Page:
So far, the New Year has been great.  We’ve visited some of Maria’s friends and gone swimming.  Today, we got an extra special treat.  We visited Shanga River House just outside the city.  Shanga is the Kiswahili word for bead and is a company that started with one woman as a small side business selling beaded necklaces.  It has turned into an apparently thriving business that employs physically handicapped Tanzanians to create things to sell using recycled items.  They sell beaded jewelry, hand-blown glass items, clothing, artwork, small cut aluminum pieces, and other beautiful things.  Check out their website and see some of the fantastic things they make.

While at Shanga, we spent a little time lounging on some of the couches in the shade on the lawn.  There was a family of cheeky monkeys hanging out in the trees and causing trouble for the staff at the open air restaurant on the grounds.  We also met a chameleon hanging out on the tree and a praying mantis that decided to relax on the couch with me.  After a bit of a rest and some monkey watching, we went around to see them make some of the things they sell in their shop.  I got to see some men making some blown glass, weaving looms in action, necklaces and earrings and bracelets being created, and some cut aluminum being polished. 

Working with the hot glass. 
I could feel the heat from where I stood.
It sure was hot in there, I'm sure!
 I wonder what this beauty will turn into.
This loom held something already in progress.
Here they are winding on the threads in preparation for a new project.

We stopped by and chatted with the women who were making the necklaces.  They were deaf women, but it was easier to communicate with them than other Tanzanians have been.  Since I work in an English Medium school, with other English speaking teachers, my Kiswahili isn’t exactly fluent.  In fact, I still speak “kidogo sana!” (very little)  The cool thing about communicating with deaf Tanzanians is that Swahili Sign Language and American Sign Language share the finger spelling alphabet.  I may not know the individual signs, but as long as I have someone there to tell me the words, I can spell them, and speak with someone!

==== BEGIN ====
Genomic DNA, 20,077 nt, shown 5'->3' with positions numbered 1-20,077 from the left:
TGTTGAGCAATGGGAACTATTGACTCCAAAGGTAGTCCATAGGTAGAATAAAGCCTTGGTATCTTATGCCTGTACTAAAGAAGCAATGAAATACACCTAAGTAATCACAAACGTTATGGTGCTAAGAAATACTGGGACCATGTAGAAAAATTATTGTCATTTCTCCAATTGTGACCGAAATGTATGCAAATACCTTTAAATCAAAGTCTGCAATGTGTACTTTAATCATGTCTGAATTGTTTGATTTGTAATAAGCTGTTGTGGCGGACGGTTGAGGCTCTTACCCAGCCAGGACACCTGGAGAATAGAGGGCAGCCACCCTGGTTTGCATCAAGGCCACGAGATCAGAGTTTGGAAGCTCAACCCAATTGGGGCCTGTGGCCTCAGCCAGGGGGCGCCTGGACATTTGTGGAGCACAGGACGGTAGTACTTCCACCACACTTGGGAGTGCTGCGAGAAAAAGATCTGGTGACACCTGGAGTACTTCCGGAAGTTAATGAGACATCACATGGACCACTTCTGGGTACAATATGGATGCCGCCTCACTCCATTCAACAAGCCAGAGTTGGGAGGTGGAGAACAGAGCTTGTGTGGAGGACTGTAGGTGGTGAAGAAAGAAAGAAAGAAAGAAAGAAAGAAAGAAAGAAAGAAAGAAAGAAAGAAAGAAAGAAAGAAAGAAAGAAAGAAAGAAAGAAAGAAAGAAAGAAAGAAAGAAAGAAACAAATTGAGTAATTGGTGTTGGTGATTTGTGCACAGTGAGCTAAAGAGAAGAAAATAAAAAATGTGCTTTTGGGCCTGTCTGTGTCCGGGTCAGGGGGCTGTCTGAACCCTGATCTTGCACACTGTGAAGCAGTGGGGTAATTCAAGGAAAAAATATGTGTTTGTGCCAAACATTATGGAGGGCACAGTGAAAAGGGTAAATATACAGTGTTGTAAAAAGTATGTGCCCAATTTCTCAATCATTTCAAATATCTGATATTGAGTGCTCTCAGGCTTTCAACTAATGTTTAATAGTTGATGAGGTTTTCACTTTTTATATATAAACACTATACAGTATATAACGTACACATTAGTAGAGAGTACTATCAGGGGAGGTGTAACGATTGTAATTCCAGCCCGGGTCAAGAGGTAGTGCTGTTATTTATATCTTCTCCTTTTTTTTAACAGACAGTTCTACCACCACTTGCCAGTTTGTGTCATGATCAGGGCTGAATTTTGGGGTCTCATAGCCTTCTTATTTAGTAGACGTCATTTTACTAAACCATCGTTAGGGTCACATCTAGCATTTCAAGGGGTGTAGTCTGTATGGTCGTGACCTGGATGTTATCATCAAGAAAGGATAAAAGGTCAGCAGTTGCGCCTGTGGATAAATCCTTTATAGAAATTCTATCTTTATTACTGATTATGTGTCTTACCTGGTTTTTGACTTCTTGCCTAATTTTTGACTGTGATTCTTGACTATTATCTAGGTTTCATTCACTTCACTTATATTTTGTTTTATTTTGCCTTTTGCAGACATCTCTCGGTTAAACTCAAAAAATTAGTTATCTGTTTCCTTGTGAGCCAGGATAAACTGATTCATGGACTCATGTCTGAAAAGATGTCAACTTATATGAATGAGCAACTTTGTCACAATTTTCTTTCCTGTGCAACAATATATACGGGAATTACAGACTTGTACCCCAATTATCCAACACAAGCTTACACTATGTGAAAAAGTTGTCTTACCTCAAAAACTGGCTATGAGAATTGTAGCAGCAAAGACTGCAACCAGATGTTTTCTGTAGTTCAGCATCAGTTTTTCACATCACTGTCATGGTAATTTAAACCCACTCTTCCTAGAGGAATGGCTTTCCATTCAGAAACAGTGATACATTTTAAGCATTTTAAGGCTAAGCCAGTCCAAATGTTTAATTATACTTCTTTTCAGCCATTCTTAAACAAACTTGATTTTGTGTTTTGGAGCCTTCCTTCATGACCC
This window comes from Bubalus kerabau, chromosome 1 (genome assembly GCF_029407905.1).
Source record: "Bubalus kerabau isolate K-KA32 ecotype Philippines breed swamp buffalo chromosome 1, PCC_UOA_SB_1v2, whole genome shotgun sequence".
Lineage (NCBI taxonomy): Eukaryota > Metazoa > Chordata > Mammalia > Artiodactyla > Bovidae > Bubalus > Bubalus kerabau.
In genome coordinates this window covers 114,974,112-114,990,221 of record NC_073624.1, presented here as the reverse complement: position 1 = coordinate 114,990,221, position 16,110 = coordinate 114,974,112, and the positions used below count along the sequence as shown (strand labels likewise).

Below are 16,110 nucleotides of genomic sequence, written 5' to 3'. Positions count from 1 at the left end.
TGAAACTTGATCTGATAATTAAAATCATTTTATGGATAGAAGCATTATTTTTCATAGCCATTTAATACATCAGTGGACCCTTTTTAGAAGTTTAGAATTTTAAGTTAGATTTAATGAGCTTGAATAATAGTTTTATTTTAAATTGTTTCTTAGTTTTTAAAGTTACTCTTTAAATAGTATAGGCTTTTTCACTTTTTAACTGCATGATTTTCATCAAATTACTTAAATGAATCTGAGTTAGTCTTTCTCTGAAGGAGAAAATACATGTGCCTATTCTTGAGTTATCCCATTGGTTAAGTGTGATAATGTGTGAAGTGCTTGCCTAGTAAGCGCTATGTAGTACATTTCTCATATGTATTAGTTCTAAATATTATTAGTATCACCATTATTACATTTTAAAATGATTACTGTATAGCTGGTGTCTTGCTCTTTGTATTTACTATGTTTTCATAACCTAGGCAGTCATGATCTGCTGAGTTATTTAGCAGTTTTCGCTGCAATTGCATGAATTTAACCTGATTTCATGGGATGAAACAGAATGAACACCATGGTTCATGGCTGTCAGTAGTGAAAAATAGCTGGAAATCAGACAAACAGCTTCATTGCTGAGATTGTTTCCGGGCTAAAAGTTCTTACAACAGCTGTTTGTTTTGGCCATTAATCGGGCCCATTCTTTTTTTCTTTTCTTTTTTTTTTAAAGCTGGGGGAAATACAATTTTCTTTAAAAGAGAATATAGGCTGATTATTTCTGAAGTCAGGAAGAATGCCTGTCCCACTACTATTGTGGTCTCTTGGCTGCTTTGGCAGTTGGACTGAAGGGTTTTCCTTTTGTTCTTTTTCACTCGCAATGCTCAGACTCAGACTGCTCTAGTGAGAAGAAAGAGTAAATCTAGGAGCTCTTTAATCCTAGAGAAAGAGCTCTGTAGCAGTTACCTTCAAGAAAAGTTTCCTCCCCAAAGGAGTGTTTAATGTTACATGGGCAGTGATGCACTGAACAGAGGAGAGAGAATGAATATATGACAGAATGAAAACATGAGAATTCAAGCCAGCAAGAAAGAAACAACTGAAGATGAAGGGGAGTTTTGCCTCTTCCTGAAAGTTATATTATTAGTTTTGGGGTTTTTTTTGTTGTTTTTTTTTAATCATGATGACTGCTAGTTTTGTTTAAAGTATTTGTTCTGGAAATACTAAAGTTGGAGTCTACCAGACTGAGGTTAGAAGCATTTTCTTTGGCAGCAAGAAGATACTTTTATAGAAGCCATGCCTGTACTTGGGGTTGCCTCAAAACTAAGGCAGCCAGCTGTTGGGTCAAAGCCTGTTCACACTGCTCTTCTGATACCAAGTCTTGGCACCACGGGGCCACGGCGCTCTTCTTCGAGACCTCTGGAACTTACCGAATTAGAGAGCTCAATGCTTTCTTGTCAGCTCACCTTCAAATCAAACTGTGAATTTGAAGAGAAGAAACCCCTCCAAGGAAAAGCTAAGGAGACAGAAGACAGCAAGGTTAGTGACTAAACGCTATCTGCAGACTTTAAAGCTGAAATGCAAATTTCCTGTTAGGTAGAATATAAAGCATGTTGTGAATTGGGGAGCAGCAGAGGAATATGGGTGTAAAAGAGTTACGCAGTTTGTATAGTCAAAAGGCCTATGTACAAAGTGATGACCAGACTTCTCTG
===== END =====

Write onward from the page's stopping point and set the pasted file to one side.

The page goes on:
Working on the loom. 
These are the women making the necklaces.  It was fun to communicate with my fingers. :)
Checking out the jewelry making. 


After checking out all of the fundis (artists,) we went inside to do a little shopping.  I got to see some really pretty Tanzanite, which I will never consciously be able to buy, only partially because of the cost.  The smallest and least expensive stone they had was $90 USD, and it wasn’t set in anything.  They had some Tanzanite set in white gold rings in the range of $10,000 USD.  It was sure pretty to look at, though!!  While I didn’t buy any of this, I did pick up a few mementos to bring home.  Overall, it was a pretty amazing day!

 Ok, these pictures aren't things I took home, but they are all things I saw there... so I took their pictures.

One more little note on a totally different subject.  The application deadline for next year’s YASC crew came up this week.  I wish all future YASCers the best of luck!  Whether you head into the great unknown or stay somewhere closer to home, you’ll be forever changed!

1 comment:

  1. AWEsome blog I really enjoyed reading it and your photos are amazing. X